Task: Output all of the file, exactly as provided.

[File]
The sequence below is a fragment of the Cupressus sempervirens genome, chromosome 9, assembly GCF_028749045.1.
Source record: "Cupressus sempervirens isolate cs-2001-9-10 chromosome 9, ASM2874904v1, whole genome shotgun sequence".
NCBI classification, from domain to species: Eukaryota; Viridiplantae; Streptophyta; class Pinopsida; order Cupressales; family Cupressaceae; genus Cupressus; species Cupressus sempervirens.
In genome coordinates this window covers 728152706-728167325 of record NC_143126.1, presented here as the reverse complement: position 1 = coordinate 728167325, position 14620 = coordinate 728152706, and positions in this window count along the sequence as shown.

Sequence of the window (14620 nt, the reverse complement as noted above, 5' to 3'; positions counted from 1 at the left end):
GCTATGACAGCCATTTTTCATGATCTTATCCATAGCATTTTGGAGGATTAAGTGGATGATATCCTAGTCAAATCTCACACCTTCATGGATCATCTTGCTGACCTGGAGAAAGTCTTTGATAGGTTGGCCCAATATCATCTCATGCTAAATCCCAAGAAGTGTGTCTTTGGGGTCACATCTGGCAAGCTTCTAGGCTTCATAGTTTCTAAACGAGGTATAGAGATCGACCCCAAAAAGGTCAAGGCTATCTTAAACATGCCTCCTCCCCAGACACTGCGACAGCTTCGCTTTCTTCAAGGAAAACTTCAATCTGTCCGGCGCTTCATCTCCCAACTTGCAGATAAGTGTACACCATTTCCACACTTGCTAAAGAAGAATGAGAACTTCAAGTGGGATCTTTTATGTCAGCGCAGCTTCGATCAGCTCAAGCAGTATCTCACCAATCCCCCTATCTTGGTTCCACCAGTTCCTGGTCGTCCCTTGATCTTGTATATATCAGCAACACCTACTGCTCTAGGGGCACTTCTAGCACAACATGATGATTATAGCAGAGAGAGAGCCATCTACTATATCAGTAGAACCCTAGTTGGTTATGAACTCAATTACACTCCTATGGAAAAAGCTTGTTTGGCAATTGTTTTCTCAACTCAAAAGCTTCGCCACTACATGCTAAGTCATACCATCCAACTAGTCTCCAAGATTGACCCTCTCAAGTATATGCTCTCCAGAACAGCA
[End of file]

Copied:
The sequence below is a fragment of the Cupressus sempervirens genome, chromosome 9, assembly GCF_028749045.1.
Source record: "Cupressus sempervirens isolate cs-2001-9-10 chromosome 9, ASM2874904v1, whole genome shotgun sequence".
NCBI classification, from domain to species: Eukaryota; Viridiplantae; Streptophyta; class Pinopsida; order Cupressales; family Cupressaceae; genus Cupressus; species Cupressus sempervirens.
In genome coordinates this window covers 728152706-728167325 of record NC_143126.1, presented here as the reverse complement: position 1 = coordinate 728167325, position 14620 = coordinate 728152706, and positions in this window count along the sequence as shown.

Sequence of the window (14620 nt, the reverse complement as noted above, 5' to 3'; positions counted from 1 at the left end):
GCTATGACAGCCATTTTTCATGATCTTATCCATAGCATTTTGGAGGATTAAGTGGATGATATCCTAGTCAAATCTCACACCTTCATGGATCATCTTGCTGACCTGGAGAAAGTCTTTGATAGGTTGGCCCAATATCATCTCATGCTAAATCCCAAGAAGTGTGTCTTTGGGGTCACATCTGGCAAGCTTCTAGGCTTCATAGTTTCTAAACGAGGTATAGAGATCGACCCCAAAAAGGTCAAGGCTATCTTAAACATGCCTCCTCCCCAGACACTGCGACAGCTTCGCTTTCTTCAAGGAAAACTTCAATCTGTCCGGCGCTTCATCTCCCAACTTGCAGATAAGTGTACACCATTTCCACACTTGCTAAAGAAGAATGAGAACTTCAAGTGGGATCTTTTATGTCAGCGCAGCTTCGATCAGCTCAAGCAGTATCTCACCAATCCCCCTATCTTGGTTCCACCAGTTCCTGGTCGTCCCTTGATCTTGTATATATCAGCAACACCTACTGCTCTAGGGGCACTTCTAGCACAACATGATGATTATAGCAGAGAGAGAGCCATCTACTATATCAGTAGAACCCTAGTTGGTTATGAACTCAATTACACTCCTATGGAAAAAGCTTGTTTGGCAATTGTTTTCTCAACTCAAAAGCTTCGCCACTACATGCTAAGTCATACCATCCAACTAGTCTCCAAGATTGACCCTCTCAAGTATATGCTCTCCAGAACAGCA